NZ Geomechanics News

SPECIAL FEATURE Geologic and geomorphic influence on the spatial extent of lateral spreading in Christchurch, New Zealand

Lateral spreading occurred proximal to waterways during the 2010 to 2011 Canterbury Earthquake Sequence (CES) resulting in severe damage to overlying infrastructure. Published empirical and semi-empirical models for predicting lateral spread displacements have been shown produce displacement that varied by a factor of <0.5 to >2 from those measured in parts of Christchurch. Post-CES studies have indicated that the spatial distribution and extent of lateral spreading was strongly influenced by geomorphic and topographic features. These features are not explicitly accounted for in the current predictive models and likely account for some of the discrepancy between predicted and measured displacements. This study aims to examine the influence of geomorphic features on the spatial extent of lateral spreading and associated ground movement for a study area proximal to the Avon River.

Extensive LiDAR and satellite derived horizontal displacement datasets are available following the main CES earthquakes. These datasets provide an indication of the extent of lateral spreading and associated ground movements. However, each dataset has inherent limitations including spatial resolution, accuracy, and acquisition errors (e.g. flight line offset). It is therefore impossible to accurately derive the maximum extent of lateral spreading from a single dataset. The summation of measured crack widths, LiDAR derived ground subsidence, documented land damage, and cracking observed from post-event aerial photography provide additional information on the extent of lateral spreading.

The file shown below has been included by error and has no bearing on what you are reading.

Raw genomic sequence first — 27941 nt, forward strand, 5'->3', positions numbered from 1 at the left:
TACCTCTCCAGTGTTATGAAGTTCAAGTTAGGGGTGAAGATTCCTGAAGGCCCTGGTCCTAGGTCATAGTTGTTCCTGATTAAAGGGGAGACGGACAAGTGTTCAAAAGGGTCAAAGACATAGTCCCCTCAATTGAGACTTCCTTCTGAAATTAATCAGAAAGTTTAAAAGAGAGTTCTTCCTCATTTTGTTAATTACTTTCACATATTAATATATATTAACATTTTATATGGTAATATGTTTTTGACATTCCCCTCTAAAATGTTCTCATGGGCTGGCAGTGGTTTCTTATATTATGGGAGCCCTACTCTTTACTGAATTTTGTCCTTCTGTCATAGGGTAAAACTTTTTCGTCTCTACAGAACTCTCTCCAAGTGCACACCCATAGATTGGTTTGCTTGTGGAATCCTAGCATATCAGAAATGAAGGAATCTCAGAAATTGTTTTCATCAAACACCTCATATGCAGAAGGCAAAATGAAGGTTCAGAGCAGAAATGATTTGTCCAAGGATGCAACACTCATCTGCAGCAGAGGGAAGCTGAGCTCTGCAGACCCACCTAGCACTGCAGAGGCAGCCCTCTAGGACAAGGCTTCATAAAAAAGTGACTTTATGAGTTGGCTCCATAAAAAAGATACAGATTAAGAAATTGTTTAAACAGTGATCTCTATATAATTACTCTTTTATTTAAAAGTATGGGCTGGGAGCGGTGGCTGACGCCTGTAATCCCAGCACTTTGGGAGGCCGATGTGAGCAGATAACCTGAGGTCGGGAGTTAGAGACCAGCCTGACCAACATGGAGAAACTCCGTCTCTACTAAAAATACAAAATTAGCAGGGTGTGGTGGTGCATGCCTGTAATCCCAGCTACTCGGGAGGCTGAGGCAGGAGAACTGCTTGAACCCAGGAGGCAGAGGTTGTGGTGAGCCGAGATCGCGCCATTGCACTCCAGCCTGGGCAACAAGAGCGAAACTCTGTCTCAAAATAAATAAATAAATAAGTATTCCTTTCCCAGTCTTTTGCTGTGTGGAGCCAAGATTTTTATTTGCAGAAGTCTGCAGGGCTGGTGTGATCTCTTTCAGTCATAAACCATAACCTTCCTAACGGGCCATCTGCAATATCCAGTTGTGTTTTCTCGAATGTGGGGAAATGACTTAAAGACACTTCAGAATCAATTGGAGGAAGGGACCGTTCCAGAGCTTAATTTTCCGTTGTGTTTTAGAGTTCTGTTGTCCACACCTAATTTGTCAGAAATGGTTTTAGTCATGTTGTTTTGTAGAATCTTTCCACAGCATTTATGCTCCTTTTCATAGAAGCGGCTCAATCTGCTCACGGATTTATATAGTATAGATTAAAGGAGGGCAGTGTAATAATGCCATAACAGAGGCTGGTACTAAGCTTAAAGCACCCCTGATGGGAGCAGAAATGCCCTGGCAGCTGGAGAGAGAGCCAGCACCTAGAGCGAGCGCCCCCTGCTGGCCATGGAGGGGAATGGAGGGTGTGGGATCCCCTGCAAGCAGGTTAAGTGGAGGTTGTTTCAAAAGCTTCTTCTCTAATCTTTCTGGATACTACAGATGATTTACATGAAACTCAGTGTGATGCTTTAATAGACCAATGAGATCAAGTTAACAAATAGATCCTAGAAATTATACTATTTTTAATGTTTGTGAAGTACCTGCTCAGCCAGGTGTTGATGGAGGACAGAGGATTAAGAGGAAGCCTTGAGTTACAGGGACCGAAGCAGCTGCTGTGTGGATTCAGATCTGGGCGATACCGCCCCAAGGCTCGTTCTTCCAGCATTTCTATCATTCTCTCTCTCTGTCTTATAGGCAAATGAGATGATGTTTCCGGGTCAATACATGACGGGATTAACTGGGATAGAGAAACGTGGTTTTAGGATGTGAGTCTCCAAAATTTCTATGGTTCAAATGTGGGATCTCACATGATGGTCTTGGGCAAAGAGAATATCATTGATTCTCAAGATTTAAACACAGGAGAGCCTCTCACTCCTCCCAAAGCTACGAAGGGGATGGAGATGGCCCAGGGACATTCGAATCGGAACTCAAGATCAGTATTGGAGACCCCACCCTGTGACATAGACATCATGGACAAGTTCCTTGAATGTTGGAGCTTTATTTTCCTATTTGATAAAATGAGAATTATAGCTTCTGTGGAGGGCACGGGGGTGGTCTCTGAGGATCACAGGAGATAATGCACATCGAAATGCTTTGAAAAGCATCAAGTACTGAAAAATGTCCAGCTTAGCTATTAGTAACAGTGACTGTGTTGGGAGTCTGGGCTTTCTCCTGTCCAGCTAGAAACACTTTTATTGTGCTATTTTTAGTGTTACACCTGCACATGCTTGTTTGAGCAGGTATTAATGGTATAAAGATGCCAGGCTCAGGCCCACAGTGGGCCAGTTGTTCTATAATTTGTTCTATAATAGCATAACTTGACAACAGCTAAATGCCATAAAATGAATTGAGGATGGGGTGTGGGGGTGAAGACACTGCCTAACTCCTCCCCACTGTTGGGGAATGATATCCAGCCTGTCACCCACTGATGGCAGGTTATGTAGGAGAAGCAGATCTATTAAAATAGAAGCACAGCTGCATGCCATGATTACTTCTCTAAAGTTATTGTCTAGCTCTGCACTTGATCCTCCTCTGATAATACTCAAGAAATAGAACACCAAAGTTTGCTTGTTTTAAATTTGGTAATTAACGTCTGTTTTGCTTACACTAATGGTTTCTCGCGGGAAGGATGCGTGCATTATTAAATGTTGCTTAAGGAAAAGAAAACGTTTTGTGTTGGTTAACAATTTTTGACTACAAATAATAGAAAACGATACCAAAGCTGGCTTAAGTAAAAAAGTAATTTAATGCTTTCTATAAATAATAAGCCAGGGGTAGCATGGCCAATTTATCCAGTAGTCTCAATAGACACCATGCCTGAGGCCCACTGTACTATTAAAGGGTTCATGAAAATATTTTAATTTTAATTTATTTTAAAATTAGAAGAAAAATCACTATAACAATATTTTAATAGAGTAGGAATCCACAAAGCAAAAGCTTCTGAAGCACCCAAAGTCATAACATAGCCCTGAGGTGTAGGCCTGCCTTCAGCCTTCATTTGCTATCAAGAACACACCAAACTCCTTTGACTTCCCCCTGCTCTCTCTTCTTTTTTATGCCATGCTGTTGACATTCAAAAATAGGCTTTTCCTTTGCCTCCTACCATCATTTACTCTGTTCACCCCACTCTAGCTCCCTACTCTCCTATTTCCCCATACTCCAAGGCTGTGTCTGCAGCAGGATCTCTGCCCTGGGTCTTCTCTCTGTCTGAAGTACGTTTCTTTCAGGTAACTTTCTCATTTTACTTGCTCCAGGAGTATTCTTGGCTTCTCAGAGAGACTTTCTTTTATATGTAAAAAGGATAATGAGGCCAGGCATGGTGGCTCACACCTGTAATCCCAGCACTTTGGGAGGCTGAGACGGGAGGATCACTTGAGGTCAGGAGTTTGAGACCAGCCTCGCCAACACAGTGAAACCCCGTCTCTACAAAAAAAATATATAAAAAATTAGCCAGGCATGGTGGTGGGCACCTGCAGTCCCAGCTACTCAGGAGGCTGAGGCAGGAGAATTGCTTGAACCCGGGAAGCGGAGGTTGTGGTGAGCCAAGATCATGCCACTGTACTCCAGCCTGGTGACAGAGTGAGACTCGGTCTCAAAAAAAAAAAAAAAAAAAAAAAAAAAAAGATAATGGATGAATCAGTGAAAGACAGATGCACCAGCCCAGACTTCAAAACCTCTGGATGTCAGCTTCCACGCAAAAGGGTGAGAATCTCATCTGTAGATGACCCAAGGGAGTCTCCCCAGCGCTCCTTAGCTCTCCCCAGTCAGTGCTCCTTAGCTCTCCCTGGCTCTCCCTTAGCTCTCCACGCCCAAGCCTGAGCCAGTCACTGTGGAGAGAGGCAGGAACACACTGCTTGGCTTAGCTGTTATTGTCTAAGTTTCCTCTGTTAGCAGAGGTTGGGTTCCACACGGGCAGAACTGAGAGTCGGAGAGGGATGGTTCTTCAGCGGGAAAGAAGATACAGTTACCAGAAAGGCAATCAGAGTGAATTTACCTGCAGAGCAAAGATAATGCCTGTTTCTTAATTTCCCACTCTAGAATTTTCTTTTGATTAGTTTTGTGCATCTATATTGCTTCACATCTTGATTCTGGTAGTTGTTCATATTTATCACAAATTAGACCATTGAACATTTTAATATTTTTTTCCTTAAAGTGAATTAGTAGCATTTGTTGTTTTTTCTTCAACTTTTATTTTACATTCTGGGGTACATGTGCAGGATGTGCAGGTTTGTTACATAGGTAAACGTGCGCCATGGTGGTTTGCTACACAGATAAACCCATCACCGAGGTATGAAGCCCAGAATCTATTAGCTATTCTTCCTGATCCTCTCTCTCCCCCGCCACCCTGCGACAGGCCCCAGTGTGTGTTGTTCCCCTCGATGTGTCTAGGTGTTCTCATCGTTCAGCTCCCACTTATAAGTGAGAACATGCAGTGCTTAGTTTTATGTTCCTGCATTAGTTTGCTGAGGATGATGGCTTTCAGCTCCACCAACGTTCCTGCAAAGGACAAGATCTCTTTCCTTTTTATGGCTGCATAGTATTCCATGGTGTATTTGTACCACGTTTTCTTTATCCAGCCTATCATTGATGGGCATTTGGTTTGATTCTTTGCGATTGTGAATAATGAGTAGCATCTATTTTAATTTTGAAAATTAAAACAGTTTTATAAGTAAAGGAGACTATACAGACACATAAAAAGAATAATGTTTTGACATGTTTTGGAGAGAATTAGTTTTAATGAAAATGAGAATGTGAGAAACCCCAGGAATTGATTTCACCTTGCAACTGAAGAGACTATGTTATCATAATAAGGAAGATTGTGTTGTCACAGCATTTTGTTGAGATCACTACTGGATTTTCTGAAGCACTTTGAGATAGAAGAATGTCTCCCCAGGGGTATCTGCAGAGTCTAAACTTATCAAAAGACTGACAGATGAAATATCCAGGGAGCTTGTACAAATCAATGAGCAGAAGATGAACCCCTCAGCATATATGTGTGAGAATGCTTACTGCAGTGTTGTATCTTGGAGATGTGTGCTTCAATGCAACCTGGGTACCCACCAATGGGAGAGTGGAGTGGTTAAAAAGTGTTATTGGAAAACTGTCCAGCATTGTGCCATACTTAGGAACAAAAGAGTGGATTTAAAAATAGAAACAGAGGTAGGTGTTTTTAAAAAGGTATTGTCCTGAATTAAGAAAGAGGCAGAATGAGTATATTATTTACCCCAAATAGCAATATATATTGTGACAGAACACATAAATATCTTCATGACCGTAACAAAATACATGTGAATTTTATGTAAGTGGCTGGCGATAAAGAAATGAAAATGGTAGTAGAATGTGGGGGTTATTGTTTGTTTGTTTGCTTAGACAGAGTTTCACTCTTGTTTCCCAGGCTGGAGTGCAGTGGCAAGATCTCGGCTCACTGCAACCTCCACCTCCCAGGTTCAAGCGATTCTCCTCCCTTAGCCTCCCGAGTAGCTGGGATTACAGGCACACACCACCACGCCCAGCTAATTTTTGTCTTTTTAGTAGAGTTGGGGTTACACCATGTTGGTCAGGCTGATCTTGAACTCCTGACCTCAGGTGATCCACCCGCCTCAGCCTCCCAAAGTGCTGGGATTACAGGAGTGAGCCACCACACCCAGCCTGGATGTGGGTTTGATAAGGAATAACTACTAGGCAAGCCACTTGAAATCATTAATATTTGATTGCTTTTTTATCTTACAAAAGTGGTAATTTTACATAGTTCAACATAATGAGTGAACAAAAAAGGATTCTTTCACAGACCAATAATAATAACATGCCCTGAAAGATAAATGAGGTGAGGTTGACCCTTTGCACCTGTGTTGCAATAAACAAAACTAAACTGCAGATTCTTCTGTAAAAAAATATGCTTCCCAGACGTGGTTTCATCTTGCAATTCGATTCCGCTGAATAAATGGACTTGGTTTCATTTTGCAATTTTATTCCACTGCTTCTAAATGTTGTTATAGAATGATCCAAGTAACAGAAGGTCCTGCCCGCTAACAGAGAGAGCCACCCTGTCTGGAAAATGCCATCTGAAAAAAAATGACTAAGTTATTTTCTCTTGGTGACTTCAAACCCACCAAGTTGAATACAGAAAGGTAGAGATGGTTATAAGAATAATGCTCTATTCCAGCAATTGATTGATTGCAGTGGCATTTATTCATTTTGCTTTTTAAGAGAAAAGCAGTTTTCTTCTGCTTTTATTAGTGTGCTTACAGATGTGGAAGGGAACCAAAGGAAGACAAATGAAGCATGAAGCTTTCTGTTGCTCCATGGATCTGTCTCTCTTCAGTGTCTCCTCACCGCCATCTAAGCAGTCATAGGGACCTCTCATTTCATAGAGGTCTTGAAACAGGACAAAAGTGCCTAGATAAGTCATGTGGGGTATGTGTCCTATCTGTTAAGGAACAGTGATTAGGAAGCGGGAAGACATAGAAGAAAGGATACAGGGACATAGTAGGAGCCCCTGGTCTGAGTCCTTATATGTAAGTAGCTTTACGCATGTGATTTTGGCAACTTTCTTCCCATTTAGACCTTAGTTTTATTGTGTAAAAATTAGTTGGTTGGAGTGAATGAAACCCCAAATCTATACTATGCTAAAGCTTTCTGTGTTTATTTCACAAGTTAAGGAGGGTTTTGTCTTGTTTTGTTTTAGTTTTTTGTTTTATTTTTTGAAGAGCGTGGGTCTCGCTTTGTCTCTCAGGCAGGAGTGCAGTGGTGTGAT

In this study, the maximum extent of lateral spreading was derived by combining observations from the CES datasets. Relatively narrow zones of lateral spreading ranging from 0 to 300 m were identified and associated with maximum horizontal movements between 0 and 2.5 m. Zones were spatially correlated and with geomorphic maps (Figure 1). The width of these zones is shown to be strongly influenced by local geomorphic features; spreading is shown to terminate adjacent to paleo-cut banks and terrace risers irrespective of distance from the free-face. In comparison, areas underlain by point-bar deposits exhibit high horizontal displacements, while in other areas underlain by recent fluvial sediments spreading appears to gradually decay inland. Detailed geotechnical characterization of the subsurface sediments will be undertaken within each geomorphic area to identify prevalent soil types, stratification, and the thicknesses and lateral extent of critical layers. Soil types in areas on either side of the spreading extent will also be examined to determine factors influencing the extent.

This work aims to enhance engineering evaluation of lateral spreading, based the exceptional datasets available from the CES. The results will be incorporated into the revised geotechnical guidelines for assessing lateral spreading. This project is funded by QuakeCoRE (project #E6471/16056)


Figure 1: Geomorphic map of the study area overlain with the derived maximum extent of lateral spreading




NZ Geomechanics News
James Russell, Misko Cubrinovksi, Sarah Bastin, Sjoerd van Ballegooy
NZ Geomechanics News>Issue 92 - December 2016
New Zealand>Canterbury
Special Feature

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